Demetri Sevastopulo (Financial Times of London) reports that the FBI's plans to open an investigation into the incident ("last month shot and killed 11 Iraqi civilians") and "send a team to Iraq to assist a State department investigation." There are plenty of witnesses for them to talk to. Jomana Karadsheh and Alan Duke (CNN) report that the Iraqi police officer operating in the square asserts Blackwater "became terrorists" and that "they entered the square, throwing water bottles at the Iraqi police posted there and driving in the wrong direction." The police officer explains, "I saw parts of the woman's head flying in front of me, blow up and then her entire body was charred. What do you expect my reaction to be? Are they protecting the country? No. If I had a weapon I would have shot at them."

After Eric Prince completed his testimony, the Committee on Oversight and Government Reform heard from US ambassadors David M. Satterfiled, Richard J. Griffin and William H. Moser. This aspect of the hearing was much shorter than Prince's and that may be due to the fact that even the most basic questions from US Representatives were met with obstruction from the three employees of the State Department. As Jan Schakowsky declared during her questionign, "I have heard all of that." One typical exchange went Q: "Are you refusing to answer" A: "I'm not able to confirm the details."

Hussein Kadhim (McClatchy Newspapers) reports a Baghdad roadside bombing claimed the life of 1 police officer (five more wounded), while 5 other Baghdad roadside bombing claimed 2 lives (twelve wounded). Reuters notes a Khalis bomber killed himself as well 4 civilians "outside a police station" (one woman and one child were among the four dead) and a Jalawla roadside bombing left eleven injured. KUNA reports 6 dead with ten more injured in an Al-Khalis car bombing.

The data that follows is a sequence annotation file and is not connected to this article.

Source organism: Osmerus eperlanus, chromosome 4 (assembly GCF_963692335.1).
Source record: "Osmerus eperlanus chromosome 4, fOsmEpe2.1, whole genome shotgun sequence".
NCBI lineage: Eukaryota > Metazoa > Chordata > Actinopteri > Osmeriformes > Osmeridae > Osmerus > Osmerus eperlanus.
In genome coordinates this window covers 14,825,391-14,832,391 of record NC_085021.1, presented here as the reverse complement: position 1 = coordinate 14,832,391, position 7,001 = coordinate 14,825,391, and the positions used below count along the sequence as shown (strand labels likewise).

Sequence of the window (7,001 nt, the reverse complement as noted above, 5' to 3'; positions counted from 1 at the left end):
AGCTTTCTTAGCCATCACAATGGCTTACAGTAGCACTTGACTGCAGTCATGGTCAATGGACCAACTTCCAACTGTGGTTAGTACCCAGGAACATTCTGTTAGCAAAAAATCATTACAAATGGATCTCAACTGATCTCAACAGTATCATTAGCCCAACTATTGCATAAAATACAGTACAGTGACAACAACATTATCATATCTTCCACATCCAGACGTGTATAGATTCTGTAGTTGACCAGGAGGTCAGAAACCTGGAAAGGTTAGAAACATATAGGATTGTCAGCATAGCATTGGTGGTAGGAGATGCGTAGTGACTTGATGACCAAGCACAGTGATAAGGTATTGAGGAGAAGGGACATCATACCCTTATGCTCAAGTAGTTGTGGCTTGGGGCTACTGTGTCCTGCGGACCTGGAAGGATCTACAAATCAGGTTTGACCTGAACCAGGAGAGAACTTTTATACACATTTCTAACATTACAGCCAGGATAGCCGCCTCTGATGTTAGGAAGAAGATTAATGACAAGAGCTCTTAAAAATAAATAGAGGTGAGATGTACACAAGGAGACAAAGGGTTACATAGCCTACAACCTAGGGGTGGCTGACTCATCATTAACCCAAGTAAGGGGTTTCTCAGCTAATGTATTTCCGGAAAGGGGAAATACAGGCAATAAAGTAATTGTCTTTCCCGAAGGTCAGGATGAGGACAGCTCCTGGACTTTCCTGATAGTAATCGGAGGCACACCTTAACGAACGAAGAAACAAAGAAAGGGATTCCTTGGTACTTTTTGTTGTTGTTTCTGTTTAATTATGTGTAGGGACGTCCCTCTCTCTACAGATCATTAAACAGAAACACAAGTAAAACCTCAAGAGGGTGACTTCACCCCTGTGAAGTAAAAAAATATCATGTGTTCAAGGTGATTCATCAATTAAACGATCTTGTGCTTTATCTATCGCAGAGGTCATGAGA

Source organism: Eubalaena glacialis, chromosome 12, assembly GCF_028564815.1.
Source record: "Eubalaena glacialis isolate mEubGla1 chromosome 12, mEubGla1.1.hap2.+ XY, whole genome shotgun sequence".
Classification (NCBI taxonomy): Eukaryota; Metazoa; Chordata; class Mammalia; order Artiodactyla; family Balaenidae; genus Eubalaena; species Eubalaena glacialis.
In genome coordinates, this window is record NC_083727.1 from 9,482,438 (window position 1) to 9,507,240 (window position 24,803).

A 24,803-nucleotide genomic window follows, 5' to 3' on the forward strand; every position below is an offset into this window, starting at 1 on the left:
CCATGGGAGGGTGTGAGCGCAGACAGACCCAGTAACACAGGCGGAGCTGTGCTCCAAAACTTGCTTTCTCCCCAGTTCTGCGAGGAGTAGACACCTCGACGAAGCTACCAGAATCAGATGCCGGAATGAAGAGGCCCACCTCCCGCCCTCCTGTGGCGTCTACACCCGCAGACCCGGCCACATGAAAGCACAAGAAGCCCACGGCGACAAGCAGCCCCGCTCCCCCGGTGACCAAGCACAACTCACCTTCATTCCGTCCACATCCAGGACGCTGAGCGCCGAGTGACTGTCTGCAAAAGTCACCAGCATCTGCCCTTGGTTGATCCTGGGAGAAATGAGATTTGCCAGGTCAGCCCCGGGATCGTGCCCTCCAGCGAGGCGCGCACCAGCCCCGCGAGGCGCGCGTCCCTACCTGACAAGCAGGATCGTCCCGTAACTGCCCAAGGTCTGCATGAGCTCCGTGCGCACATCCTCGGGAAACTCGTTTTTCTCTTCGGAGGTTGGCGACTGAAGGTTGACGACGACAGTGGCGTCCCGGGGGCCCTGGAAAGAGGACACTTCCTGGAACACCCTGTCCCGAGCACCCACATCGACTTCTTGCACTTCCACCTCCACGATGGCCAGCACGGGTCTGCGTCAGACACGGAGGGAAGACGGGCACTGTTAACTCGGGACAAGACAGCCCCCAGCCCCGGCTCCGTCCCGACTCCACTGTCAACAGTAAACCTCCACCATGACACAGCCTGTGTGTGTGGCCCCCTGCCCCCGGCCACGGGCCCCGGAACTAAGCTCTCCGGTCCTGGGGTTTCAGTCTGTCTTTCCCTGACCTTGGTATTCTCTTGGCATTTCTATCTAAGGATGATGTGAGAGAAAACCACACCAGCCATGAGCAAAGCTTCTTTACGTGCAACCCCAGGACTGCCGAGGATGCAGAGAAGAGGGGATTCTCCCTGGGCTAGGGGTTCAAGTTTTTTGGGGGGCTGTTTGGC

Reuters notes "a businessman and his son" were shot dead in Wihda while "primary school teacher Alaa al-Zubaidi" was shot dead in Suwayra, one person was shot dead in Hilla, an armed struggle in Abbasi claimed 2 lives


Hussein Kadhim (McClatchy Newspapers) reports 9 corpses were discovered in Baghdad. Reuters notes 2 corpses discovered outside Kirkuk.

Mark Deen and Kitty Donaldson (Bloomberg News) report, "Prime Minister Gordon Brown, preparing for a possible election in the U.K., said he plans to pull 1,000 troops out of Iraq by the end of this year. The withdrawal would leave about 4,250 U.K. soldiers stationed near the city of Basra and put Iraqi forces in charge of day-to-day security across the south of the country." AFP notes, "In policy terms, Brown has so far shown little divergence from Blair on Iraq, although he has accepted the issue has been politically 'divisive' and that 'mistakes' were made in the post-war planning and reconstruction."

Juan Gonzalez (Democracy Now!) notes, "The Democratic-led Senate has voted to authorize spending another $150 billion for the wars in Iraq and Afghanistan. The Senate passed the spending measure by a 92 to 3 vote. Democrats Robert Byrd of West Virginia and Russ Feingold of Wisconsin and Republican Tom Coburn of Oklahoma voted against the war spending. While the Senate bill authorizes the money to be spent, it does not guarantee it. President Bush will have to wait until Congress passes a separate appropriations bill before war funds are transferred to military coffers." On Bill Moyers Journal (last Friday in most markets and available online A/V and transcript) the issue of the financial costs of the illegal war were addressed: